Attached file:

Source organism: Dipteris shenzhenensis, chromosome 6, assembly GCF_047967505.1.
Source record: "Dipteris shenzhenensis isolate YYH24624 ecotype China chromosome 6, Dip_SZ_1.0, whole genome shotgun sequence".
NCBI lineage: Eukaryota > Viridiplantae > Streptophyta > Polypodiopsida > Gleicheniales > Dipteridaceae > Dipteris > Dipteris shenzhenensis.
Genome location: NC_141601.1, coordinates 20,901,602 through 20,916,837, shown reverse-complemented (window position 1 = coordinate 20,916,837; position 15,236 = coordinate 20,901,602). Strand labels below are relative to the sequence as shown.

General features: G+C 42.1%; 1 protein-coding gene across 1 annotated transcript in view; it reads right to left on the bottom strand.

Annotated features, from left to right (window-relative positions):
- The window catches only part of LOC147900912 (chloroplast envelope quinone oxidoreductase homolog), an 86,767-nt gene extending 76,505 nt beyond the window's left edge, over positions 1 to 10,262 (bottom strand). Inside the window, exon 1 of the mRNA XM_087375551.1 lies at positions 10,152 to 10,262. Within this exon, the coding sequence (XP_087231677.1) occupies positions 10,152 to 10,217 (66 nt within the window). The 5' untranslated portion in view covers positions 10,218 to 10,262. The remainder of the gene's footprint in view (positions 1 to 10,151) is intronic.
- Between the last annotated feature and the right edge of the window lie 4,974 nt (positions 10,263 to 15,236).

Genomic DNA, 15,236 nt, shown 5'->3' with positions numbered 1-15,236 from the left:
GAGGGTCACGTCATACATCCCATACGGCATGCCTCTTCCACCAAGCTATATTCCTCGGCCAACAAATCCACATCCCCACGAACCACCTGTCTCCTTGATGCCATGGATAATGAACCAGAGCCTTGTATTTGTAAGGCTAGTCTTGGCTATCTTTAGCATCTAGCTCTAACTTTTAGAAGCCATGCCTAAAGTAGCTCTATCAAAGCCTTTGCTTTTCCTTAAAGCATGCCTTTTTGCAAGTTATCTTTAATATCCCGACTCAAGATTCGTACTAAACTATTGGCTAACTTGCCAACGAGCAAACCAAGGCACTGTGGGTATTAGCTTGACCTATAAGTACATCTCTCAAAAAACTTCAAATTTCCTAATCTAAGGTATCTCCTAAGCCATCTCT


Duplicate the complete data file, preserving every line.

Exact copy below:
Source organism: Dipteris shenzhenensis, chromosome 6, assembly GCF_047967505.1.
Source record: "Dipteris shenzhenensis isolate YYH24624 ecotype China chromosome 6, Dip_SZ_1.0, whole genome shotgun sequence".
NCBI lineage: Eukaryota > Viridiplantae > Streptophyta > Polypodiopsida > Gleicheniales > Dipteridaceae > Dipteris > Dipteris shenzhenensis.
Genome location: NC_141601.1, coordinates 20,901,602 through 20,916,837, shown reverse-complemented (window position 1 = coordinate 20,916,837; position 15,236 = coordinate 20,901,602). Strand labels below are relative to the sequence as shown.

General features: G+C 42.1%; 1 protein-coding gene across 1 annotated transcript in view; it reads right to left on the bottom strand.

Annotated features, from left to right (window-relative positions):
- The window catches only part of LOC147900912 (chloroplast envelope quinone oxidoreductase homolog), an 86,767-nt gene extending 76,505 nt beyond the window's left edge, over positions 1 to 10,262 (bottom strand). Inside the window, exon 1 of the mRNA XM_087375551.1 lies at positions 10,152 to 10,262. Within this exon, the coding sequence (XP_087231677.1) occupies positions 10,152 to 10,217 (66 nt within the window). The 5' untranslated portion in view covers positions 10,218 to 10,262. The remainder of the gene's footprint in view (positions 1 to 10,151) is intronic.
- Between the last annotated feature and the right edge of the window lie 4,974 nt (positions 10,263 to 15,236).

Genomic DNA, 15,236 nt, shown 5'->3' with positions numbered 1-15,236 from the left:
GAGGGTCACGTCATACATCCCATACGGCATGCCTCTTCCACCAAGCTATATTCCTCGGCCAACAAATCCACATCCCCACGAACCACCTGTCTCCTTGATGCCATGGATAATGAACCAGAGCCTTGTATTTGTAAGGCTAGTCTTGGCTATCTTTAGCATCTAGCTCTAACTTTTAGAAGCCATGCCTAAAGTAGCTCTATCAAAGCCTTTGCTTTTCCTTAAAGCATGCCTTTTTGCAAGTTATCTTTAATATCCCGACTCAAGATTCGTACTAAACTATTGGCTAACTTGCCAACGAGCAAACCAAGGCACTGTGGGTATTAGCTTGACCTATAAGTACATCTCTCAAAAAACTTCAAATTTCCTAATCTAAGGTATCTCCTAAGCCATCTCT